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I'm using a database that was generated by Entity Framework using the Code First model. I've since changed the model a few times, and become acquainted with the Package Manager Console, which generates code to modify the database in accordance with changes to your model.

It's worked well so far, until I added a couple of fields to perform an optimistic concurrency control. These are the fields I added to my model:

public int Rowversion { get; set; }
public DateTime MLTimestamp { get; set; }

The second field is named "MLTimestamp" but was originally named Timestamp. I changed it in an attempt to fix the error I received when trying to update the database.

So, here's the code the Package Manager produced:

public partial class MediaTypeRowversion : DbMigration
{
    public override void Up()
    {
        AddColumn("MediaTypes", "Rowversion", c => c.Int(nullable: false));
        AddColumn("MediaTypes", "MLTimestamp", c => c.DateTime(nullable: false));
    }

    public override void Down()
    {
        DropColumn("MediaTypes", "MLTimestamp");
        DropColumn("MediaTypes", "Rowversion");
    }
}

When I ran Update-Database from the Package Manager console, I got this error message:

The conversion of a varchar data type to a datetime data type resulted in an out-of-range value.
The statement has been terminated.

I'm not sure what conversion it thinks I'm trying to make. This was a field that did not exist in the database before. There's nothing to "convert." As mentioned above, the second field was originally named Timestamp, so I slapped my forehead and said, ah, there must already be a field with that name in the database. So I changed it in my model and in the migration code, but still, I get this error.

Neither of these fields are data-annotated as Timestamp. Given how frustrating EF already is to work with I figured it would be easier to just implement my own rowversion concurrency checking, and it worked like a charm on the Session-State mockup.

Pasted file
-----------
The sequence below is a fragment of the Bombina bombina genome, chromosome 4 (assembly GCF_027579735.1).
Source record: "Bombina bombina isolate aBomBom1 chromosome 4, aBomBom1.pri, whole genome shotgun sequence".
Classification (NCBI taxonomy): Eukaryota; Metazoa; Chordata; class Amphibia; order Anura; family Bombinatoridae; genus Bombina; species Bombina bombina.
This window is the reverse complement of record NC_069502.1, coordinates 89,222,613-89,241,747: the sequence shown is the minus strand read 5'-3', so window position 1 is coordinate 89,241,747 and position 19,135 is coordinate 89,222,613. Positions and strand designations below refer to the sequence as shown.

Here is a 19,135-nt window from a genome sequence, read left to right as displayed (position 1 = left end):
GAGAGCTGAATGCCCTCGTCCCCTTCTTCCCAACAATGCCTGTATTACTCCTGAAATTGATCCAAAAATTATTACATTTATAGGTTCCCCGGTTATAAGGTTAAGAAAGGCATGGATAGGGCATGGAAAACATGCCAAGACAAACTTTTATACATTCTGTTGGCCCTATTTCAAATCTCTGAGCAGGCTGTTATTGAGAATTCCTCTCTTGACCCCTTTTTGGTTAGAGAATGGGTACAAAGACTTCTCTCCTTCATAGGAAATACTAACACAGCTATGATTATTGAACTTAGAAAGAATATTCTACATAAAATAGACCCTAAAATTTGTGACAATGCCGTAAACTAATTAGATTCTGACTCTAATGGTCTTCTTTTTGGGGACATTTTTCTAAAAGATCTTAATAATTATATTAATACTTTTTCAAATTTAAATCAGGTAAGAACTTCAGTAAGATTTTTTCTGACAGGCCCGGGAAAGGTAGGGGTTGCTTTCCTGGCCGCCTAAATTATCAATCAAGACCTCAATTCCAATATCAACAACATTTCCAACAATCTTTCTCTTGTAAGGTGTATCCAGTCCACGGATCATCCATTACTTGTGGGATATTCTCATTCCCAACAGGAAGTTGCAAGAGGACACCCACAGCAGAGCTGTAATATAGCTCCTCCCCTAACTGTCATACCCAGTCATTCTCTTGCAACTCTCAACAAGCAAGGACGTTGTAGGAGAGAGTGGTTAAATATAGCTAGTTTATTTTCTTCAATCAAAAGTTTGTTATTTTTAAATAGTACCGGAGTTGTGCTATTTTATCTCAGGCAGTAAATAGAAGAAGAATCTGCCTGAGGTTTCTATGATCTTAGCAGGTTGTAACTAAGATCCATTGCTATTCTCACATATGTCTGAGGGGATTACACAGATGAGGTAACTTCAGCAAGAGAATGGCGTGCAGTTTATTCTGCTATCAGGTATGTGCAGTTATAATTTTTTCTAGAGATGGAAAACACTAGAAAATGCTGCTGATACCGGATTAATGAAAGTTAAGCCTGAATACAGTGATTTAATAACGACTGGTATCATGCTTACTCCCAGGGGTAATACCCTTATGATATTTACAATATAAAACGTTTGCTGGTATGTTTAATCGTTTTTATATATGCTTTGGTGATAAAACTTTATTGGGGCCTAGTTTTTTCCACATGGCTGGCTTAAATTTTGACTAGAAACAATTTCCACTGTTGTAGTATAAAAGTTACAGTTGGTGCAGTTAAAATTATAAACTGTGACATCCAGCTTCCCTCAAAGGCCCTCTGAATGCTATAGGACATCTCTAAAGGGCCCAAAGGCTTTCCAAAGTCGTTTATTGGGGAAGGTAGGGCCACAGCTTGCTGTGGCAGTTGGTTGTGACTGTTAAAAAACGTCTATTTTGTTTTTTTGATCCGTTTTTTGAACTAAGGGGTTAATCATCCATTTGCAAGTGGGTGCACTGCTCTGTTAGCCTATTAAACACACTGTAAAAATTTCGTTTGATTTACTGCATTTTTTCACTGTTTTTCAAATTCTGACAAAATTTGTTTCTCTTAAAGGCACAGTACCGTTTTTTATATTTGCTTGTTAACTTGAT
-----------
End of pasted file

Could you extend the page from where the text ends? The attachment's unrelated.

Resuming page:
I tried simply deleting my .mdf file and and adding another one with the same name so that maybe it would build the tables again from scratch, but oh no, this is obviously not to be solved quite so simply. I'm open to the idea of just storing the timestamp as a string, since EF seems to get indigestion when trying to go back and forth between C# DateType values and SQL Server datetime values, but I'd rather try to keep this as a DateTime if possible.

Anyway, if anyone could offer some pointers on how I could move past this, I would be very grateful!

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2 Answers 2

up vote 2 down vote accepted

The time stamp field is not nullable. When SQL adds the column it doesn't have a default value for it. I am guessing that either SQL or EF tries to just supply an empty string for the new column on existing records and that causes the conversion problem.

Try making the timestamp DateTime? ie nullable. Alternatively, I believe Migrations provides you a way to supply a default value to use for existing columns (not at my PC so can't check).

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Hi Frans - thank you for your input. I might try adding a data annotation that sets a default value of DateTime.Now. I have other fields that don't seem to have this issue but they are all strings and I suppose C# defaults them all to string.Empty rather than null. –  Sabrina S Mar 3 '12 at 6:14
    
On second thought it was just easier to make MLTimestamp nullable. That seems to have worked. Thank you! –  Sabrina S Mar 3 '12 at 6:31

@Frans has got you on the right track. However, if you want to accomplish this goal without changing your data model, you can modify your migration to add the DateTime column as nullable then alter it to be nullable.

This will result in a non-nullable column with no default value definition (meaning you must supply it everytime you do any insert - sql will never generate the datetime).

public partial class AddDateColumToMyEntity : DbMigration
{
    public override void Up()
    {
        // EF4.3 bug, gotta create date nullable, then change to non-nullable
        AddColumn("MyEntity", "SomeDateField", c => c.DateTime(nullable: true));
        AlterColumn("MyEntity", "SomeDateField", c => c.DateTime(nullable: false));
    }
}
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